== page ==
Rotator cuff tears – do steroid injections work?

14th August 2021, Dr Chee L Khoo

Shoulder pain has to be one of the most common musculoskeletal complaints in general practice. Rotator cuff pathology makes up at least 70% of those cases (1). It is commonly very debilitating, causing pain the whole night, causing significant reduction in function and often last for years. Apart from rest, analgesia, non-steroidal anti-inflammatory drugs, treatment options include physiotherapy, corticosteroid injections and surgical repair. Choosing the most appropriate treatment for each patient can be challenging. Results from a recent randomised controlled trial have stimulated my interest in reviewing our treatment options.

When a condition has many treatment options, it may mean the effectiveness of treatment is probably unclear. Evidence from small, short-term trials suggests that physiotherapist-prescribed exercise is promising. However, a Cochrane review highlighted widespread provision, uncertainty exists about which types of exercise and levels of physiotherapy supervision are associated with the best outcomes (2). Progressive resistance training to improve muscular strength, whether supervised or home based, has been identified as a core component of exercise for patients with rotator cuff disorders (3).

Subacromial corticosteroid injections are commonly used to reduce local tissue inflammation and pain. Remember, the aim of treatment is to improve pain and shoulder function. So, do corticosteroid injections improve pain and/or function? Corticosteroid injections have been shown to have short-term benefit in the shoulder although the longer-term benefits and harms are not known (4,5). What about combining both? Corticosteroid injections are being used increasingly in clinical practice alongside physiotherapy for the management of people with rotator cuff disorders (6).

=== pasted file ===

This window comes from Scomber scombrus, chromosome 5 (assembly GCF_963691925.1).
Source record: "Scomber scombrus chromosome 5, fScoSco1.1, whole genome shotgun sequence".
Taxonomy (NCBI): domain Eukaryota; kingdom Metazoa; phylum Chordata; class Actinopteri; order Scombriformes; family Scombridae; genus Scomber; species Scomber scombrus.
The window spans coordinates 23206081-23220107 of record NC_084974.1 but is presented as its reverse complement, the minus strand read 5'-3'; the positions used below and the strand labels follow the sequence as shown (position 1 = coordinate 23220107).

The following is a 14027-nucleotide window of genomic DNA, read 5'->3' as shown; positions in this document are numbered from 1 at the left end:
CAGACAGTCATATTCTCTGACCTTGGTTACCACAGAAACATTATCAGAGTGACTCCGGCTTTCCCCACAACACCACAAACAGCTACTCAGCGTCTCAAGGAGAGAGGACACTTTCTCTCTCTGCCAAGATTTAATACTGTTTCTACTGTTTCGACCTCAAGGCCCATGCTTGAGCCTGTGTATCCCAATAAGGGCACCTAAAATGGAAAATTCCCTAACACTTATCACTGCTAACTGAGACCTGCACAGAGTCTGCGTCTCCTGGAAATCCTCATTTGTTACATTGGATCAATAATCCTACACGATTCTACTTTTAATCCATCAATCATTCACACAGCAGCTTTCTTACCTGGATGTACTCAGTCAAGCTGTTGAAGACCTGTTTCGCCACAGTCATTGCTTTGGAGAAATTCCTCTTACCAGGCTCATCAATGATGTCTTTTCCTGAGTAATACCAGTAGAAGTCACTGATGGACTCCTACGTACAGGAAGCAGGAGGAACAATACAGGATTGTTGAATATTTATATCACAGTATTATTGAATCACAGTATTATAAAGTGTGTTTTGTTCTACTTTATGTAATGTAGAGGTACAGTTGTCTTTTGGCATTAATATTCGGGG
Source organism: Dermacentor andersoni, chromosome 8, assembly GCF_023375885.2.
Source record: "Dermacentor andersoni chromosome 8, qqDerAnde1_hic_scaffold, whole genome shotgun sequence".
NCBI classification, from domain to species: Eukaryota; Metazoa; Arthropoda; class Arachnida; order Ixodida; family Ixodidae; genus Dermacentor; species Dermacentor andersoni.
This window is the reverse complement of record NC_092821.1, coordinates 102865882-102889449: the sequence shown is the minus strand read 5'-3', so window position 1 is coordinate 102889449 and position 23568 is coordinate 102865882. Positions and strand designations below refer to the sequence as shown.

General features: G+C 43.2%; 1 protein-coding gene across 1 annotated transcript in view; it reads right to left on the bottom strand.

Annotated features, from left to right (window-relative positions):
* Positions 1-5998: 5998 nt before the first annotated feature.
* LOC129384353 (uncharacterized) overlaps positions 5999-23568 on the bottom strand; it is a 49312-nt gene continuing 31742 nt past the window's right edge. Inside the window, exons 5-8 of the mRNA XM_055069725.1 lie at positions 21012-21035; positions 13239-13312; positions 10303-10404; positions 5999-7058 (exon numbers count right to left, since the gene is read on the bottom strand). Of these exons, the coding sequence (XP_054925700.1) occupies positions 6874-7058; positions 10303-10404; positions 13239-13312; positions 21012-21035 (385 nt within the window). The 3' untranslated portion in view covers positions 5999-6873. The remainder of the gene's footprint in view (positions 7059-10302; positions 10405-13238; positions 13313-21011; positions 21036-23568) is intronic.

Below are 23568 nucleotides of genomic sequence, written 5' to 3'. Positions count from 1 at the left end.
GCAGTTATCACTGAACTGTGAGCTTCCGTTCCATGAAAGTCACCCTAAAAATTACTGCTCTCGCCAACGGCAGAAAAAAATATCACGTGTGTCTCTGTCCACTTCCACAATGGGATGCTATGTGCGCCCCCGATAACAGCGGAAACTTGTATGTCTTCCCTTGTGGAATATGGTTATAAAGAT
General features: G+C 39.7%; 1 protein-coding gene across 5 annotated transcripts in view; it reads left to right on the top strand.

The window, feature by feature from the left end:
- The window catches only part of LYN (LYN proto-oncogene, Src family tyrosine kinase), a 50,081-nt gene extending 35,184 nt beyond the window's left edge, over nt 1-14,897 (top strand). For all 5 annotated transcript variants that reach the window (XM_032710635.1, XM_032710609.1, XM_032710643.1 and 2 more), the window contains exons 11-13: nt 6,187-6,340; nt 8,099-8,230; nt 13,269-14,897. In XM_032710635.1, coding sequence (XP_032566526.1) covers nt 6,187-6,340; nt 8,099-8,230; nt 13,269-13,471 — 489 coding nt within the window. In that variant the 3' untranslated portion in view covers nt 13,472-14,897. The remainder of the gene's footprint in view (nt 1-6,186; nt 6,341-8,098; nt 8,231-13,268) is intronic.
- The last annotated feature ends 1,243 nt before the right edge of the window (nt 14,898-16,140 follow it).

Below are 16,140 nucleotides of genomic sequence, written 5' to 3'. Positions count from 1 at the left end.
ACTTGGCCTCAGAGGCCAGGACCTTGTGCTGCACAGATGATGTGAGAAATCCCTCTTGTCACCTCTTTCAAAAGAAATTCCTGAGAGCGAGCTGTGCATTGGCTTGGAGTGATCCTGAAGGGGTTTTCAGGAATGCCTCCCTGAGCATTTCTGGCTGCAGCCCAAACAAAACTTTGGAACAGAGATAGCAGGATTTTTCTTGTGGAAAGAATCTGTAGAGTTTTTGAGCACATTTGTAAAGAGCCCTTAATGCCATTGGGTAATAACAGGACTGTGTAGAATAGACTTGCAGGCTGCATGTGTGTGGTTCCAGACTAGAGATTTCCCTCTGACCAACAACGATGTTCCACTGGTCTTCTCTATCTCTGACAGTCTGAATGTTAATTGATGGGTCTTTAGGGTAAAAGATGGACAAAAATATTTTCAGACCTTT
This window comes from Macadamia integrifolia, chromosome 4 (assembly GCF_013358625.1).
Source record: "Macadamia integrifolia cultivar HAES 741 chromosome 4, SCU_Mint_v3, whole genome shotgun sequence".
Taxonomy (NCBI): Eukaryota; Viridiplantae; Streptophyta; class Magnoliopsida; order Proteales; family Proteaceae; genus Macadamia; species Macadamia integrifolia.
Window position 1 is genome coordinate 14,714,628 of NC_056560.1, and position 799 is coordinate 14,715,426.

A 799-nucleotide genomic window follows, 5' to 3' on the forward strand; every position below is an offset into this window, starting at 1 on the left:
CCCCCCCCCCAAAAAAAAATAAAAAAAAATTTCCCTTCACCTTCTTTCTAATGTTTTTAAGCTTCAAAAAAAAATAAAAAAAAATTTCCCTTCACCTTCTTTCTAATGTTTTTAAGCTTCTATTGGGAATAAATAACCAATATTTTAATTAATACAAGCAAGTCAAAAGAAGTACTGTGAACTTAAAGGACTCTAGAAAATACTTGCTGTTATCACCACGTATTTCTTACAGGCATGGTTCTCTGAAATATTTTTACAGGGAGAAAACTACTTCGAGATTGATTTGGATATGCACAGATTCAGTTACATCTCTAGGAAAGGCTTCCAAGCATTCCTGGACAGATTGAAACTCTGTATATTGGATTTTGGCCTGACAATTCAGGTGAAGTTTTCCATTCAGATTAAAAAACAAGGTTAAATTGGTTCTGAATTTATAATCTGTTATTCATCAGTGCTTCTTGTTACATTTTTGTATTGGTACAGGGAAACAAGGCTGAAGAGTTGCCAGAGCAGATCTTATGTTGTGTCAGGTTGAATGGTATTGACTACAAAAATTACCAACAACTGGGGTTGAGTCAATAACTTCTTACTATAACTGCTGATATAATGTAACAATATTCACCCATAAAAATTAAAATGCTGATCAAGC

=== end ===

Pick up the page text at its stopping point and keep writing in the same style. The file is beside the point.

The Getting it Right: Addressing Shoulder Pain (GRASP) trial explored the clinical effectiveness and cost-effectiveness of two interventions (7):

  • individually tailored exercise program vs physiotherapy session and
  • subacromial corticosteroid injection vs no injection.

Patients aged 18 years or older were recruited from 20 UK National Health Service (NHS) trusts. 708 patients who had a diagnosis of shoulder pain attributable to a rotator cuff disorder (eg, cuff tendonitis, impingement syndrome, tendinopathy, or rotator cuff tear) that had started within the past 6 months were randomly assigned in a 1:1:1:1 manner to either:

  1. progressive exercise
  2. best practice advice
  3. progressive exercise preceded by subacromial corticosteroid injection or
  4. best practice advice preceded by subacromial corticosteroid injection

Participants assigned to the progressive exercise intervention received up to six individual face-to-face sessions with a physiotherapist over 16 weeks. These sessions included a behavioural component to encourage adherence to the exercises. Exercises focused on movements commonly affected by a rotator cuff disorder: resisted external rotation, flexion, and abduction of the shoulder. Participants were given a folder containing an advice booklet, exercise action planner, diary, and instructions on their exercise programme set up in collaboration with the physiotherapist. Resistance bands were issued as required. Participants were asked to do their exercises 5 days per week, with two non-consecutive recovery days.

Participants randomly assigned to the best practice advice intervention received a single individual face-to-face session with a physiotherapist, lasting up to 60 min. Participants also received the same initial shoulder examination and advice booklet (with exercise action planner, diary, and resistance band) but the exercise programme was different. Participants were given a simple set of self-guided exercises (with access to exercise videos) that could be progressed and regressed depending on their capability. The exercises were designed using similar concepts to the progressive exercise intervention, such as increased resistance and done five times per week, but these were a simpler range of exercise options that were not supervised.